We all have personal needs, but so do our families.

For couples, vulnerability is where both partners slowdown and look in each other's eyes but mostly, be reminded that they have each other's love and back. Be reminded of the gift of life and shared memories during the morning rush to drop the kids at school and hit the office as expected.

Reach out to your colleagues for help

Speaking of workplace stress, reaching out for support or help from either a colleague, supervisor and management isn't a sign of performance and productivity weakness, but rather strength and care in what you do. This is what I call being truly human and vulnerable enough. When one stretches out a hand, seeking support and connection rather than isolation and self-destruction as a coping strategy in times of need, transitions and professional expectation trials, can even strengthen relationships. There is an ever rapidly growing field in workplace therapy and increasing the emotional intelligence of teams, including Acceptance Behavioral Therapy (ACT).

When we don't have a safe space to express our needs accordingly, our health, relationships and professions are put at risk.

And I haven't mentioned how the stress impacts your job performance and productivity negatively, as well as puts a damper socially and on national economic growth or the cost to our healthcare systems in the long run.

Workplace stress and anxiety.png

A sense of community and belonging & speaking out about mental health in the workplace

Despite the demands of life and work, transitions and change will continue to be presenting factors in how we live but also, calling each and everyone one of us to adopt, respond and act. Research has shown links between social connection and health outcomes, and there is a broad range of definitions on what defines wellness and mental well-being.

As we look at ways in mitigating the impacts of stress on the self, families and communities; we must rethink the basics of who we are meant to be as human beings.

A sense of connection and community belonging embodies the social attachment of individuals, and reflects both social engagement and participation within communities (Statistics Canada by Ross Nancy, 2002). It’s a no-brainer, for we are social beings. And according to attachment studies and understanding; from our infancy to the adult attachment needs, we all continue to reach for connection and need the support of loved ones—especially in vulnerable situations. Thank goodness, what a vibrant and multicultural city I live in—Toronto! Every year in Toronto, and I must add, in the beaches and east end of Toronto; we celebrate life and community but more so; a great sense of belonging. Be it at Woodbine Beach or in the small neighborhoods such as my Orchard Park Blvd annual street party.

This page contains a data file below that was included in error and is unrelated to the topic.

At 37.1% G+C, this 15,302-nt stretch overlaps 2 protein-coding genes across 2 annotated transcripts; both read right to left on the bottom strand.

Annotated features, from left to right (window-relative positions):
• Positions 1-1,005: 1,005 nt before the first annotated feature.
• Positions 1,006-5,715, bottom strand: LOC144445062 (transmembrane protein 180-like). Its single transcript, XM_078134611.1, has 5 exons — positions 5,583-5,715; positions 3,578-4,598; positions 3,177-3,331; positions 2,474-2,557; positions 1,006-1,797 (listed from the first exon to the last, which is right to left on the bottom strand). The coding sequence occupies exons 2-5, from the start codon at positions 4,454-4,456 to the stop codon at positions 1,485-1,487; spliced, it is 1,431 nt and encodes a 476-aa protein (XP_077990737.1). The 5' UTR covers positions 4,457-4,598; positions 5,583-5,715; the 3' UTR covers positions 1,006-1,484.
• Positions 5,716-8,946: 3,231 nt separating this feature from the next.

Every day, you and me should be on a lookout for the "shooting star moments" in our lives and those around; in order to stay rejuvenated.

This is when one slows down and pays attention to the neighbor; other than the iPhone but above all; listens and feels. Pausing to kiss goodbye your loved one at the airport or your son before the school bell rings goes beyond 'rushing'. I truly mean, looking in the eyes of your child before and giving them your undivided attention can go a long way. Instead of the "drop-off and rush", chasing your own tail—the never-ending mystery.

"Never enough" as we strive in a rush to "making it", as we call it, in order to secure the future; despite not being rest-assured in the moment. Yet the everlasting 'shooting star moments' are irreplaceable. Because, these are the times when we really connect, feel and express our deep emotions beyond the vulnerability or fear—being truly human within and around others, which is craved the most by any human being—love. Holding the hand or extending a touch of comfort to another, reassures them of your presence amid your anticipated absence.

Words of empowerment & encouragement

Be it at home, at school, on the bus or with a workmate; look for those 'shooting star moments'—for we are created for connection and a sense of Ubuntu resides in us. Remember to eat, sleep, connect and laugh; for it's important to work from a place of rest than taking rest from work for being stressed or tired.

Don’t hesitate to reach out if you have any question, for any move starts with that first step!

More on work life balance

If you would like to learn more about how to approach and establish a healthy work life balance, see this article.

Noah Mugenyi MDiv., RP, Psychotherapist on RingMD.png

As a mental health & clinical psychotherapist, Noah Mugenyi's experience includes working at the Michael Garron Hospital (formerly Toronto East General Hospital WMS), The Canadian Council on Rehabilitation and Work (CCRW), TDSB, Canadian Association for Suicide Prevention, The Royal Canadian Yacht Club before serving as current clinical director at Toronto East Psychotherapy. Find out more about him on his RingMD profile (here) where you can also contact him directly.